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02.26.08

Standards Australia Feet Still on Fire, Microsoft Spin Persists

Posted in Australia, Deception, Microsoft, Open XML, Standard at 4:27 am by Dr. Roy Schestowitz

We are not done discussing Rick Jelliffe just yet, and neither is the mainstream press. In our last coverage of this saga we saw the following comment from Rui Miguel Silva Seabra, who added:

Rick Jellife never approved a comment of mine in which I correct him when he said “Sun and IBM didn’t like the rules in Portugal”.

The rules were grossly disrespected in Portugal, and both Sun and IBM made some protest for this reason.

If this is not a demonstration of bias, what is? For some reading about the Portugal stories, start in [1, 2] and follow the links. Remember, in case you are new to this, that Rick Jellife is paid by Microsoft for consulting work and was also paid to edit Wikipedia in Microsoft’s favour. Despite all of this, he has flown over to Geneva where he now represent Australia.

Several companies, including the Waughs in fact, have criticised the move. From a new article:

Representatives from IBM, Google, Catalyst IT and Waugh Partners expressed their concern the appointment of Topologi director Rick Jelliffe to the delegation was not indicative of the wider industry view on OOXML standardization.

There is more in another new article.

Senior project manager at Standards Australia, Panjan Navaratnam, will head the delegation and shoulder the responsibility for all Australian positions. He will be supported in an advisory role by technical expert Rick Jeliffe.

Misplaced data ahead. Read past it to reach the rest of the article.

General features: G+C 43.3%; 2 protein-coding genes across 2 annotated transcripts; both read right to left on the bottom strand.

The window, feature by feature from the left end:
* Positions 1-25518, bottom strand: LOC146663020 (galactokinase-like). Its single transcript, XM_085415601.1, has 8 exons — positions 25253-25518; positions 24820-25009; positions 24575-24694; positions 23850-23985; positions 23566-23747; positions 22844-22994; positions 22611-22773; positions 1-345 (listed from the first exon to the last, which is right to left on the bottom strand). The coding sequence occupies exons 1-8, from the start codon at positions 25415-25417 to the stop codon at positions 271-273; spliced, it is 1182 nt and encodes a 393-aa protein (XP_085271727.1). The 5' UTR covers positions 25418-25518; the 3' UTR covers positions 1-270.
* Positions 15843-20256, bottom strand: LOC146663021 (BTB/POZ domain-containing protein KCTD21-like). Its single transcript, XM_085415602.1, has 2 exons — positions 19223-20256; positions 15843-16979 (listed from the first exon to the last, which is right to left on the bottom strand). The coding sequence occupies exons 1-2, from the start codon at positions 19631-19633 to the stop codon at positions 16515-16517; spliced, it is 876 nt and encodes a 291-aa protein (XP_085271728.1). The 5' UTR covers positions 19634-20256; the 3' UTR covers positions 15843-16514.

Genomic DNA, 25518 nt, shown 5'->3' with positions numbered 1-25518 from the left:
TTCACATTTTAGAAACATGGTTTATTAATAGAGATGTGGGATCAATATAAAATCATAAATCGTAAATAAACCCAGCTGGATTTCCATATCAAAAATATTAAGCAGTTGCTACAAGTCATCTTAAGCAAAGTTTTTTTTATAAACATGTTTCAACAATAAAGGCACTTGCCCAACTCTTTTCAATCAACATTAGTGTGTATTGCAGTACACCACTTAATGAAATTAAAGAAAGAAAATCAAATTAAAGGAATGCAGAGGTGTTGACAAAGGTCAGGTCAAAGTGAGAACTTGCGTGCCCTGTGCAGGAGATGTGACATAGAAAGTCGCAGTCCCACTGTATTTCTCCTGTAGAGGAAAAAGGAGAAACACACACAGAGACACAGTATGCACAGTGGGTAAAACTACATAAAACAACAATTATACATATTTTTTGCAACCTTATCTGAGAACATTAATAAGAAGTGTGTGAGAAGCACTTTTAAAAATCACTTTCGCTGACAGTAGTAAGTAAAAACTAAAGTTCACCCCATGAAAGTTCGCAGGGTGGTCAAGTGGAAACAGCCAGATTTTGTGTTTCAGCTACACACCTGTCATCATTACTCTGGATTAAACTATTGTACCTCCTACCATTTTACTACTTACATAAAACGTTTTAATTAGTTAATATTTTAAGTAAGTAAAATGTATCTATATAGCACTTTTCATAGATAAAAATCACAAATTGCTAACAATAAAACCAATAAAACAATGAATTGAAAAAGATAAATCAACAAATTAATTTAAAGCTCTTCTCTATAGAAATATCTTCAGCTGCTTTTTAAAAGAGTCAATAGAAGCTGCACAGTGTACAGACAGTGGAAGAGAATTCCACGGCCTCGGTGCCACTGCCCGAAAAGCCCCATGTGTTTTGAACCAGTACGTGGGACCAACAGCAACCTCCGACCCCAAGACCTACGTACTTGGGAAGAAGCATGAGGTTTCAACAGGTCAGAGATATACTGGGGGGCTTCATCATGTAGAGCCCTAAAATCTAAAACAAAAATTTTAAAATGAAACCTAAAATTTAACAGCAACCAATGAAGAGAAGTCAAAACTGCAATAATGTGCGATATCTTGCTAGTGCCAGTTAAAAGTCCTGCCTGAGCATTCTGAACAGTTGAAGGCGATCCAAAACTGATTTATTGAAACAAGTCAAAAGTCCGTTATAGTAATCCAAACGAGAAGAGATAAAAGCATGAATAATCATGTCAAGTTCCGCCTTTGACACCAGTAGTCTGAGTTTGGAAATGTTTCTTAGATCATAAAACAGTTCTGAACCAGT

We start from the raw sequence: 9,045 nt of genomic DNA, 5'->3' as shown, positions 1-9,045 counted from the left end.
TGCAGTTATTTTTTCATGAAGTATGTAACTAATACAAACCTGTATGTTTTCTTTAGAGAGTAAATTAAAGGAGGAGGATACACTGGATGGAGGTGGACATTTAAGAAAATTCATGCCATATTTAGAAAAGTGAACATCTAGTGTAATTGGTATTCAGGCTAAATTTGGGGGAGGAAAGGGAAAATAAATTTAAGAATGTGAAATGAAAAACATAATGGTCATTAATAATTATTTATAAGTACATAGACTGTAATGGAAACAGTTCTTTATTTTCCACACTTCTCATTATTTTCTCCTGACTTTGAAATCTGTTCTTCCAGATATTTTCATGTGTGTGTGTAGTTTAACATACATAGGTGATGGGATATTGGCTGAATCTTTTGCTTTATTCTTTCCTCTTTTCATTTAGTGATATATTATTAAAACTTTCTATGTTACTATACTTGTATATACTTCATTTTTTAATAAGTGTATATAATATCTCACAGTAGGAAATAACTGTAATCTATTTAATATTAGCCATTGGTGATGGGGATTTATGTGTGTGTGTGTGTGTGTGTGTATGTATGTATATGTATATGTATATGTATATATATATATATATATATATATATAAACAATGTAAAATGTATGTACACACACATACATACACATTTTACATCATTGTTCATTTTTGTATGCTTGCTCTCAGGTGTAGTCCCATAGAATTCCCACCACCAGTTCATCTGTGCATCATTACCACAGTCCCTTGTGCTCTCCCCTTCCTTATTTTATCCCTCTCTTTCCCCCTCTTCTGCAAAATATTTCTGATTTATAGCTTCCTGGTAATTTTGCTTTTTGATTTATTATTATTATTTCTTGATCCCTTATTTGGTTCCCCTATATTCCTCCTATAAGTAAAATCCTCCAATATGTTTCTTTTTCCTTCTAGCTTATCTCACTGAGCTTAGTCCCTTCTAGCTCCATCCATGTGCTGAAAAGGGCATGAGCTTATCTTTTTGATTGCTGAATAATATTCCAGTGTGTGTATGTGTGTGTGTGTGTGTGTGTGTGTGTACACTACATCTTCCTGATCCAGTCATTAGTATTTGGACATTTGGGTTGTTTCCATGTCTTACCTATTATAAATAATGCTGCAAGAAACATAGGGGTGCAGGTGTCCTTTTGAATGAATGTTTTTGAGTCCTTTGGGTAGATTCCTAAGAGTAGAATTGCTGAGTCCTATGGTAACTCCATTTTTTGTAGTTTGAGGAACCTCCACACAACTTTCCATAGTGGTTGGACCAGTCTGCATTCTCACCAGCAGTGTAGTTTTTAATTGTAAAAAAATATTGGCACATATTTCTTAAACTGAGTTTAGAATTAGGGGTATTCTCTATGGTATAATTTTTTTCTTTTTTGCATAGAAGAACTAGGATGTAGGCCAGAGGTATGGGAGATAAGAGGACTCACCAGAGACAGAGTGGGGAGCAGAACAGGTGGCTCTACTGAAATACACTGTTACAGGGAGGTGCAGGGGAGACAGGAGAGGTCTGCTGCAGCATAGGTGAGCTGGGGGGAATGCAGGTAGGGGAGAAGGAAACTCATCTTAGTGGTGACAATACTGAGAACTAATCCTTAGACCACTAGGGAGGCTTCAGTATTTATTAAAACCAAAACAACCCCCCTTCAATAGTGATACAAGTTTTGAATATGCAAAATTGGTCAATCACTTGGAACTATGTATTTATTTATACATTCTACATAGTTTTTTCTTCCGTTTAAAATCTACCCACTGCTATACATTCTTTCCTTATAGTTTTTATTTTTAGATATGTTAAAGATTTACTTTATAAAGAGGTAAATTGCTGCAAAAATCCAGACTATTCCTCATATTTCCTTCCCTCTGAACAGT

Despite some concerns surrounding the objectivity of Jeliffe, Standards Australia insists that its delegates are not participating as an agent of any personal or organisational viewpoint.

Some would say that Rick Jellife is a scapegoat. It might as well be true because there are other people out there whose role is similar. Consider the Burton Group, for example, as well as various journalists who accepted free trips to Redmond and then issued Microsoft ‘press releases’ or ‘informercials’ as articles for the international press (e.g. [1, 2]).

Being part of a bigger problem or being able to blame others for corruption does not suddenly makes yours acceptable. It is very important to raise issues of misconduct where they exist because there are ongoing antitrust investigations into the abuse of ISO.

To name another interesting new observation, watch this catch from Glyn Moody:

Get a Life? – Get a Clue

I came across the following at the weekend:

Speaking at a Microsoft-hosted event, analyst David Mitchell revealed he used to lecture police on riot control, before eventually becoming the senior vice president of IT research at Ovum.

[...]

“I feel like getting hold of people and saying ‘get a life’,” he adds. “It’s only a document format. It’s just got too silly.”

Only a document format?!? How can someone who’s supposed to be an analyst be unaware of the larger issues? Document formats are the offline equivalent of HTML, and openness is just as critical off as on the Web. To say that “it’s only a document format” misses the point entirely.

“Missing the point,” as Glyn puts is, is means of diversion. It’s important to stay focused on the question Microsoft is trying to escape. It cannot answer these questions and it attacks the messengers instead. With another huge antitrust fine looming (probably to be announced tomorrow), it’s clear that Microsoft has plenty to hide.

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